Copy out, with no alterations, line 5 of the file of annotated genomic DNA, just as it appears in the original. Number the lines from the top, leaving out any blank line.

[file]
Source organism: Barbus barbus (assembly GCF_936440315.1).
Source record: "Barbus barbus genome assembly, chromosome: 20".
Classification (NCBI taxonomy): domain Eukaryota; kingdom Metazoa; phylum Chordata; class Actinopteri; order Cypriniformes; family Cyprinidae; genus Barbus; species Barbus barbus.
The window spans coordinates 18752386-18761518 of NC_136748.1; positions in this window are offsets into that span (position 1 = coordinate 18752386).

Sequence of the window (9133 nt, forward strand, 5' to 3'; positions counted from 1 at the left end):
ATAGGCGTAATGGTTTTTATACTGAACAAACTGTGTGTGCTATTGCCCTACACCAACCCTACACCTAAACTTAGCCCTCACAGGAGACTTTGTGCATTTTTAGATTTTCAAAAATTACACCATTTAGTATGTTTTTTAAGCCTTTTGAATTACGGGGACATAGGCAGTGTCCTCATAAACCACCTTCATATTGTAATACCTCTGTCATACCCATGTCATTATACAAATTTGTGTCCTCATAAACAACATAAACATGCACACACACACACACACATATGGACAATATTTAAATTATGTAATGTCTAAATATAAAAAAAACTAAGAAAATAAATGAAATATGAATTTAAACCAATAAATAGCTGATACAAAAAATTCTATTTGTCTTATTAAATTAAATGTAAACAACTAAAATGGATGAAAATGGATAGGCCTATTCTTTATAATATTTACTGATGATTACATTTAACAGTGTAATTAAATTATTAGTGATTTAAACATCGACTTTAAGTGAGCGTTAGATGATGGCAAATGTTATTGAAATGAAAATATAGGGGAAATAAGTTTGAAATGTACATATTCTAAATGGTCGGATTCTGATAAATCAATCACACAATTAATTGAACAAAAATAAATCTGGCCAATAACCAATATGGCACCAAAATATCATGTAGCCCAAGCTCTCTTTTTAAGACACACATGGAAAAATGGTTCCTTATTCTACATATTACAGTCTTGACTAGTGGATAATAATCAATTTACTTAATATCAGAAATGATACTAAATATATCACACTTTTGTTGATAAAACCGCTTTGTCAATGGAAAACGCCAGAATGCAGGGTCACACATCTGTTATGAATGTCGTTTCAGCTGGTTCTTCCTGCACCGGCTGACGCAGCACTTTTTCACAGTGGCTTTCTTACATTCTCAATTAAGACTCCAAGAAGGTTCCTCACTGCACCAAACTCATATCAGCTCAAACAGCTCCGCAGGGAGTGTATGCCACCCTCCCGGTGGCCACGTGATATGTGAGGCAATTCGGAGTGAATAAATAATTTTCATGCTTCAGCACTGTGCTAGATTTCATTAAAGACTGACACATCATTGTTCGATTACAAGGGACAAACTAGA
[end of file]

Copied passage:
Sequence of the window (9133 nt, forward strand, 5' to 3'; positions counted from 1 at the left end):